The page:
Roald Amundsen 1872-1928

Early Life

Roald Amundsen was born near Oslo, Norway on July 16, 1872. As a teenager, he had been fascinated by the adventures of the explorer John Franklin, and wanted to be an explorer himself. His mother, however, wanted him to be a doctor (his father died when Roald was 14). When Roald was 21, his mother died, and he gave up studying medicine and pursued his ambition to become an Arctic explorer.

Early Trips

Amundsen decided that he needed to have a Captains certificate to lead his own expeditions. In 1894 he signed on as a sailor. In1897 he became a first mate on the Belgica a Belgian ship going on an expedition to the Antarctic to look into the South Magnetic Pole. The ship became caught in the ice and was forced to over winter. Amundsen caught seals and penguins to feed the crew to ward off scurvy. Due to the Captains refusal to allow their consumption the crew got sick to the point when the Captain became so ill that Amundsen was given command. He immediately started feeding the crew seal meat. As a result they soon recovered.

 The North West Passage


In 1899, Amundsen became a sea captain and started planning an expedition to navigate the North West Passage and to carry out scientific research of the Magnetic North Pole. In 1900, he bought a 72 feet long, 47 ton fishing boat called the Gjoa.

On June 16, 1903, with a crew of 6, Amundsen sailed from Oslo at night to avoid pressing creditors. His route took him around the south of Greenland, through Baffin Bay, and on to the south of King William Island. Due to the onset of winter Amundsen found a safe Harbour to over winter, today it is called Goja Haven. He remained stuck in the ice for two winters. During that time he carried out an expedition to find the Magnetic North Pole. He was unsuccessful in getting there but proved that the Magnetic North Pole had moved 30 miles since it was originally located by James Clark Ross in 1831.

Amundsen also traded with local Inuits, learning a lot about their way of life, Arctic survival techniques and sledging with Huskies that would greatly help with his attempt on the South Pole.

In August 1905 he sailed on where he met up with an American Whaling ship. He knew then that he had succeeded in his ambition to be the first person to navigate the North West Passage – he was 33 years old. Once again he had to over winter the boat, this time at Kings Point near Herschel Island.


Amundsen traveled from Herschel Island by dogsled to Eagle, Alaska where he telegraphed word of his successful navigation of the Northwest Passage. On his return to his boat one of the crew members had died of a ruptured appendix. Amundsen sailed on from Kings Point in August 1906 when the boat became free of the ice. He reached Nome, Alaska, in September and then sailed on to San Francisco. Leaving the Gjoa in San Francisco he returned to a triumphant welcome in Europe.

The South Pole

In 1910, Amundsen sailed for Antarctica, attempting to be the first person to reach the South Pole (he had originally planned to go to the North Pole, but Captain Peary had surprised him by claiming to have reached the North Pole first).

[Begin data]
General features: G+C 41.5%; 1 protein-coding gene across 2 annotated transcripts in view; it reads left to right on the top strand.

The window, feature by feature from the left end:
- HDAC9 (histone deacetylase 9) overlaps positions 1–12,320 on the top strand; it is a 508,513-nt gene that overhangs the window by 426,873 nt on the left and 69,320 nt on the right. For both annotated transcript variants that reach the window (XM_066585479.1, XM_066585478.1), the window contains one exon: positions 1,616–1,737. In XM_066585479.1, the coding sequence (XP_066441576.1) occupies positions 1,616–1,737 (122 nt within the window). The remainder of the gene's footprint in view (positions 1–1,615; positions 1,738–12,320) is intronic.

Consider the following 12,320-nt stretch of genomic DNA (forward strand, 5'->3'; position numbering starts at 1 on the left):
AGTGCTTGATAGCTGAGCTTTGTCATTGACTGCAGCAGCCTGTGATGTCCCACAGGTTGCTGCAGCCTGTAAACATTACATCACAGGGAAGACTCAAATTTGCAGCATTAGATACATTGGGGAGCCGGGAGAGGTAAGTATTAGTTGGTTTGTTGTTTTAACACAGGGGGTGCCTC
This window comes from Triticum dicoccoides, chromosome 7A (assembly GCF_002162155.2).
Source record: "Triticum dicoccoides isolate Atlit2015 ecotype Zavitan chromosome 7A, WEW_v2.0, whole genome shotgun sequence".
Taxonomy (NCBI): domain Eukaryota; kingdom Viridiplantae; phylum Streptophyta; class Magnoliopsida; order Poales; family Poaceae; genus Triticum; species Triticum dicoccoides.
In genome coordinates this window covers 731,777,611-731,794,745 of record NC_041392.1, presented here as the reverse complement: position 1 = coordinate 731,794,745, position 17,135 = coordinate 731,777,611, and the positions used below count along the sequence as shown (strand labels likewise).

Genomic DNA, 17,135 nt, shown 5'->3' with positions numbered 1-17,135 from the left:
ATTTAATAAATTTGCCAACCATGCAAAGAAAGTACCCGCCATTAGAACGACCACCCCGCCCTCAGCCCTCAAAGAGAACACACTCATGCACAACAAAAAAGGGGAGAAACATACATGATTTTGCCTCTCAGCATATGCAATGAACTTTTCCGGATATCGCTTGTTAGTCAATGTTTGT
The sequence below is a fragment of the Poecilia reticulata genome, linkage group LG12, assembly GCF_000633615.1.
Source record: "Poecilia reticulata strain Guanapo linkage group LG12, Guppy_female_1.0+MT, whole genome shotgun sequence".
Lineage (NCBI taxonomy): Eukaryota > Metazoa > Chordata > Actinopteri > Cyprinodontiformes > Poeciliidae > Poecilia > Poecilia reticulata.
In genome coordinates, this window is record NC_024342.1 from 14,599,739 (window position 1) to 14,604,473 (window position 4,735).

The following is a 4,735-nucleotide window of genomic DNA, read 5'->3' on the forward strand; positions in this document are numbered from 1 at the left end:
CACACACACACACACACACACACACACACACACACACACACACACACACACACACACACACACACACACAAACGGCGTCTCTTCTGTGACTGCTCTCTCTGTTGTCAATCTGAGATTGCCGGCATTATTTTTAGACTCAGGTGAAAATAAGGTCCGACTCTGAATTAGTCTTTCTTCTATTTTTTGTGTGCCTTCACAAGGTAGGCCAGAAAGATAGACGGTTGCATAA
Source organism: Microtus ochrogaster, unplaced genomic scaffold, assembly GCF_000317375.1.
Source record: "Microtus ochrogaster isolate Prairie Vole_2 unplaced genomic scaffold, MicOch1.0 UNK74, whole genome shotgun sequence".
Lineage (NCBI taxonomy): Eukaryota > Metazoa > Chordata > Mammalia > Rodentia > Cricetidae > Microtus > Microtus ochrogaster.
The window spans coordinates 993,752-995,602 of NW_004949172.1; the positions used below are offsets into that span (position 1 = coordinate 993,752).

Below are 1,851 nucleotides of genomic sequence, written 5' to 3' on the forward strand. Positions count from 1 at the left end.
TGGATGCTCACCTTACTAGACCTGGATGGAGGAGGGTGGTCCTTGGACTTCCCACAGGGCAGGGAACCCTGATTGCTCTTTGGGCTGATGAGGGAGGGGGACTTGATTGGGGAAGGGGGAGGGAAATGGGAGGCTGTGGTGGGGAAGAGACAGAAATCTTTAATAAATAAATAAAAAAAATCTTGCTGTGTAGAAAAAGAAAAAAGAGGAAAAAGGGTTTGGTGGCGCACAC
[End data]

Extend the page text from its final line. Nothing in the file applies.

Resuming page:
Amundsen set up a base camp at the Bay of Wales by the Ross Ice Shelf. On December 14, 1911, Amundsen and his team reached the South Pole on dog sleds. They returned to their base camp on January 25, 1912; they had covered 1,860 miles in 99 days.

The British Polar Expedition of Robert Falcon Scott’s also reached the South Pole within a month of Amundsen.

The North Pole

From 1918 until 1921 Amundsen tried unsuccessfully to use Arctic currents to drift to the North Pole. In the process, however, he sailed through the Northeast Passage (the sea passage from northern Europe across northern Asia to Alaska); he was only the second person in history to do this (A. E. Nordenskjold was the first).

Amundsen then decided to fly to the North Pole. With financing from the millionaire explorer Lincoln Ellsworth, they had many unsuccessful tries.

Richard Evelyn Byrd claimed to have reached the North Pole by plane in May, 1926 (his claim was later viewed with skepticism). When Byrd returned to Spitsbergen, Norway, Amundsen and Byrd met. Two days later on May 11th 1926, Amundsen left for the North Pole in a dirigible (blimp) designed and flown by the Italian explorer, pilot and engineer Umberto Nobile. Amundsen and Nobile reached the North Pole on May 11. Although they had some weather and mechanical troubles, they eventually flew on to Point Barrow, Alaska, on May 14.

Amundsen’s death

Amundsen disappeared on June 18, 1928, with his French flight crew whilst attempting to rescue the Italian aviator Nobile who had been lost in a dirigible crash. Amundsen attempted the search and rescue in spite of not liking Nobile. A float from Amundsen’s plane was found that had been made into a boat but none of the crew were found. Amundsen was 55 years old. Nobile was later found by another search crew.

Further reading

The North West Passage Vol 2 by Roald Amundsen

Roald Amundsen’s navigation of the North West Passage